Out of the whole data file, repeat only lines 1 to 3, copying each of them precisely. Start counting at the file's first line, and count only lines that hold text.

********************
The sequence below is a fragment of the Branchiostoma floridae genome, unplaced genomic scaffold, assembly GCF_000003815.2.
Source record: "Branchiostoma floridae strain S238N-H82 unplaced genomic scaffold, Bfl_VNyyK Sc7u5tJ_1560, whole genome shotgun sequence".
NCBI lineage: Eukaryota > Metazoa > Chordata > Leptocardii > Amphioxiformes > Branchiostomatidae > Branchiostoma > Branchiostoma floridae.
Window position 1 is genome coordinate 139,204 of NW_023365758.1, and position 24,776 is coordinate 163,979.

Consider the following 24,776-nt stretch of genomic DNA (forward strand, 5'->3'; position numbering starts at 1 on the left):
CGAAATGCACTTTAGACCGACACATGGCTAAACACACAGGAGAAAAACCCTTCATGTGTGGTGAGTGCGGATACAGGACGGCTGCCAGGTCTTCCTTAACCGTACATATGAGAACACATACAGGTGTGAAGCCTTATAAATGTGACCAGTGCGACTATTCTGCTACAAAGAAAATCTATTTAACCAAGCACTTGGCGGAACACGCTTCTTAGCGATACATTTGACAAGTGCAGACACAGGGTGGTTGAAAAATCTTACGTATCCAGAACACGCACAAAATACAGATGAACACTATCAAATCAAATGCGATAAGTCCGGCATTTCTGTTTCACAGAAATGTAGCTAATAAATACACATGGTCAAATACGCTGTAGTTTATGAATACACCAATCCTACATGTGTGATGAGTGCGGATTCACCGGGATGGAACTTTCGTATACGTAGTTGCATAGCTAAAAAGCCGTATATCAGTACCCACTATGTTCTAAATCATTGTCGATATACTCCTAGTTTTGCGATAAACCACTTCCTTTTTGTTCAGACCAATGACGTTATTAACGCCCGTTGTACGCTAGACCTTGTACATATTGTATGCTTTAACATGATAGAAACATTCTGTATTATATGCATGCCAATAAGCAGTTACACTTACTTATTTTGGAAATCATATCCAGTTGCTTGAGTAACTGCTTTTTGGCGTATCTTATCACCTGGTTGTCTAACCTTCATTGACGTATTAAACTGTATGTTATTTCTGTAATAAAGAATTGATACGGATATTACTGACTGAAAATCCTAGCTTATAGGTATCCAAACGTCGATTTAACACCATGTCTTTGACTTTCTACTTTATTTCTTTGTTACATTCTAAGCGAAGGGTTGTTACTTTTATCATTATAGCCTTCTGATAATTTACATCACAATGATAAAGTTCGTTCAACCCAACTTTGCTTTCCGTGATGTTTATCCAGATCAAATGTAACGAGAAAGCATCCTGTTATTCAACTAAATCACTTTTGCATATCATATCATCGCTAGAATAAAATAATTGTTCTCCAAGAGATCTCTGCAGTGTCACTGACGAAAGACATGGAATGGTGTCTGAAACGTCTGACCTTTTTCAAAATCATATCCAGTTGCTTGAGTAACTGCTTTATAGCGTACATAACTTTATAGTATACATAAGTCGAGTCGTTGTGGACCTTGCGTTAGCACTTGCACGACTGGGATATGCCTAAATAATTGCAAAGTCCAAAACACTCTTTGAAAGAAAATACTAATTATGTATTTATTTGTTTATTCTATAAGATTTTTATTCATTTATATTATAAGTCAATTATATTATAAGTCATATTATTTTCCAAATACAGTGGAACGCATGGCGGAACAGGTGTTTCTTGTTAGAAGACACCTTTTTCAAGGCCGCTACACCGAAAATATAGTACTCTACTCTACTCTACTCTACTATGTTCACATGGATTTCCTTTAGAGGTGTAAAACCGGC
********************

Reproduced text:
The sequence below is a fragment of the Branchiostoma floridae genome, unplaced genomic scaffold, assembly GCF_000003815.2.
Source record: "Branchiostoma floridae strain S238N-H82 unplaced genomic scaffold, Bfl_VNyyK Sc7u5tJ_1560, whole genome shotgun sequence".
NCBI lineage: Eukaryota > Metazoa > Chordata > Leptocardii > Amphioxiformes > Branchiostomatidae > Branchiostoma > Branchiostoma floridae.